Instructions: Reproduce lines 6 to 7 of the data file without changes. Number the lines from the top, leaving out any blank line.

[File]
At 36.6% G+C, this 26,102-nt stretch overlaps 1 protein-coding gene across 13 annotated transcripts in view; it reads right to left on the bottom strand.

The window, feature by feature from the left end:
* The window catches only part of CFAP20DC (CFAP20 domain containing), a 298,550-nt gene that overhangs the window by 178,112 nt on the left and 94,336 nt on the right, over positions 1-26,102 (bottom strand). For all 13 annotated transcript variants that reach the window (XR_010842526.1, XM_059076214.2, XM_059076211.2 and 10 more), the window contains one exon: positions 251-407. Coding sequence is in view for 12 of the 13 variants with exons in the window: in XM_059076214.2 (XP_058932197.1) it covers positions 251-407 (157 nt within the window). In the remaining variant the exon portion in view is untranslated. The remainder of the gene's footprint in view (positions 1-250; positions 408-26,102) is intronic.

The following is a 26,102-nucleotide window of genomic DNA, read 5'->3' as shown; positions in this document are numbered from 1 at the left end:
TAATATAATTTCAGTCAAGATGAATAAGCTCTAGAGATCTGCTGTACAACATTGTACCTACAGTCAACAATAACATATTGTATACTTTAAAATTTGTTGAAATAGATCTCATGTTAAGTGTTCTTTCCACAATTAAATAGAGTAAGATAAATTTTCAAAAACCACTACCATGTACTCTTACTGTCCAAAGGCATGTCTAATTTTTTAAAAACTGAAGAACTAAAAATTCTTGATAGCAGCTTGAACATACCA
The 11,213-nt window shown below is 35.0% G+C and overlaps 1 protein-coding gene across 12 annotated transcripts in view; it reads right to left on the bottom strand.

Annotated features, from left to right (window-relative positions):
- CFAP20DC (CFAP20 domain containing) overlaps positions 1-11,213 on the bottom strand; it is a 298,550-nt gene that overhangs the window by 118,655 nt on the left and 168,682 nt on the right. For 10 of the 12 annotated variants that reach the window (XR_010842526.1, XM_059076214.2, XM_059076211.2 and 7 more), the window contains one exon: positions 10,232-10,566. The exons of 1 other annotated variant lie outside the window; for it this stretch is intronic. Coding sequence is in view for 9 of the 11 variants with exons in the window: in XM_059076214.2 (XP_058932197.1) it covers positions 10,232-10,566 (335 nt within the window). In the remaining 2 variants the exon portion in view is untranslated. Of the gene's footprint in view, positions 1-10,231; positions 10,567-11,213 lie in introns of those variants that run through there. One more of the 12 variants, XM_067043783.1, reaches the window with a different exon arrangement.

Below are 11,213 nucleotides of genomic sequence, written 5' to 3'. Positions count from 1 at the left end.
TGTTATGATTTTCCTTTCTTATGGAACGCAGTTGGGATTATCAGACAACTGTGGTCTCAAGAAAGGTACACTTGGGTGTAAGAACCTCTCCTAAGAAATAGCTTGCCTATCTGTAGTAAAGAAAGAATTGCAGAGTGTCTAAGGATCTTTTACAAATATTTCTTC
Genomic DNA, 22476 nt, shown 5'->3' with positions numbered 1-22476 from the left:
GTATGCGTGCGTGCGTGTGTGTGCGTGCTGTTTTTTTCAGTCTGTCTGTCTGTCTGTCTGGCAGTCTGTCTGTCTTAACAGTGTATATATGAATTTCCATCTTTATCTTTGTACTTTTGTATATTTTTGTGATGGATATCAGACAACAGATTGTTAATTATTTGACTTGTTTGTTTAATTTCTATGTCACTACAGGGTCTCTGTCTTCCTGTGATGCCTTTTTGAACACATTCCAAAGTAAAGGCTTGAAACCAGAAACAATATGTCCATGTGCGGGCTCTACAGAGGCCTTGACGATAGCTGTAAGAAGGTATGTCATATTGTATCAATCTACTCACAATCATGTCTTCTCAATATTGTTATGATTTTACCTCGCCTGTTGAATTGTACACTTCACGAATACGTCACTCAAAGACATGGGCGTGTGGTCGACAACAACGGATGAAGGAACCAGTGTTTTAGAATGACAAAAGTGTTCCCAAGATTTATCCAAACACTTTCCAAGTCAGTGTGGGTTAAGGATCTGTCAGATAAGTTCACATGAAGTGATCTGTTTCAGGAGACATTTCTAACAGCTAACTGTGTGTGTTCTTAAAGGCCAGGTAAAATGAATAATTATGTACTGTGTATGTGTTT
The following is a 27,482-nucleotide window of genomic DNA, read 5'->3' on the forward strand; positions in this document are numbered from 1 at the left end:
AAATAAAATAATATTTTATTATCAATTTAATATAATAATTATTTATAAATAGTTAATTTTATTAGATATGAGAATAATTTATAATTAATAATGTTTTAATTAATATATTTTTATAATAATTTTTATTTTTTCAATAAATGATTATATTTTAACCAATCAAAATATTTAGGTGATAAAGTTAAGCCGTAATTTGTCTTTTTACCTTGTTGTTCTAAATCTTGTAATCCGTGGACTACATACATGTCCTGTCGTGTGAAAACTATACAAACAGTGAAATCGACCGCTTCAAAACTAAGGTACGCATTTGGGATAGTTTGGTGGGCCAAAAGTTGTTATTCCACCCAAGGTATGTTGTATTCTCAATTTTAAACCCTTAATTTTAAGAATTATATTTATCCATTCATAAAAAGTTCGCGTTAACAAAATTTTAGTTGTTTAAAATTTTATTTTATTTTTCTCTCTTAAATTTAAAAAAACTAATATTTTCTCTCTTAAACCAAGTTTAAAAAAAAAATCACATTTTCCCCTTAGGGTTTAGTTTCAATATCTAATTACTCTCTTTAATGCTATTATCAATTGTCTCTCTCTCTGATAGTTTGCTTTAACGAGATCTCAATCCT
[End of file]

The 11,213-nt window shown below is 35.0% G+C and overlaps 1 protein-coding gene across 12 annotated transcripts in view; it reads right to left on the bottom strand.

Annotated features, from left to right (window-relative positions):